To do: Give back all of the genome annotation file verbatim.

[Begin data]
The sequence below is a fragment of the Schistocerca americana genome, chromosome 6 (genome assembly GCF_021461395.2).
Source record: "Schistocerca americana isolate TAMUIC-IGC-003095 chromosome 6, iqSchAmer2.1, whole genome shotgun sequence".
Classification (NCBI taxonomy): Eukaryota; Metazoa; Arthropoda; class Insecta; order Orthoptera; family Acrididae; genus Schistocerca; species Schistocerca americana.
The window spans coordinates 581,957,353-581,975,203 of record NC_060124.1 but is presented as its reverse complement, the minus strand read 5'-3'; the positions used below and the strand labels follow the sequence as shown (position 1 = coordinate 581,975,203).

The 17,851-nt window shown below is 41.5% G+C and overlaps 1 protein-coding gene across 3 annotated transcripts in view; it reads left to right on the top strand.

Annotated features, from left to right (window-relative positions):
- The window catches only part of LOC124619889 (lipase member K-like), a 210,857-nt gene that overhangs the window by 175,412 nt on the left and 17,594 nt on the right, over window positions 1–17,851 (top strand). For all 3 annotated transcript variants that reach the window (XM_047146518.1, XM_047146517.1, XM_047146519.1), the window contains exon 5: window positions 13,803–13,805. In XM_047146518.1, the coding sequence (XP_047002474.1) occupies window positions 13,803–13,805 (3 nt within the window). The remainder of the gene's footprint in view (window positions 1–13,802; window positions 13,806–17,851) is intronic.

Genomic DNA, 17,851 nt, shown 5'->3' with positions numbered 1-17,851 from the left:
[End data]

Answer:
The sequence below is a fragment of the Schistocerca americana genome, chromosome 6 (genome assembly GCF_021461395.2).
Source record: "Schistocerca americana isolate TAMUIC-IGC-003095 chromosome 6, iqSchAmer2.1, whole genome shotgun sequence".
Classification (NCBI taxonomy): Eukaryota; Metazoa; Arthropoda; class Insecta; order Orthoptera; family Acrididae; genus Schistocerca; species Schistocerca americana.
The window spans coordinates 581,957,353-581,975,203 of record NC_060124.1 but is presented as its reverse complement, the minus strand read 5'-3'; the positions used below and the strand labels follow the sequence as shown (position 1 = coordinate 581,975,203).

The 17,851-nt window shown below is 41.5% G+C and overlaps 1 protein-coding gene across 3 annotated transcripts in view; it reads left to right on the top strand.

Annotated features, from left to right (window-relative positions):
- The window catches only part of LOC124619889 (lipase member K-like), a 210,857-nt gene that overhangs the window by 175,412 nt on the left and 17,594 nt on the right, over window positions 1–17,851 (top strand). For all 3 annotated transcript variants that reach the window (XM_047146518.1, XM_047146517.1, XM_047146519.1), the window contains exon 5: window positions 13,803–13,805. In XM_047146518.1, the coding sequence (XP_047002474.1) occupies window positions 13,803–13,805 (3 nt within the window). The remainder of the gene's footprint in view (window positions 1–13,802; window positions 13,806–17,851) is intronic.

Genomic DNA, 17,851 nt, shown 5'->3' with positions numbered 1-17,851 from the left: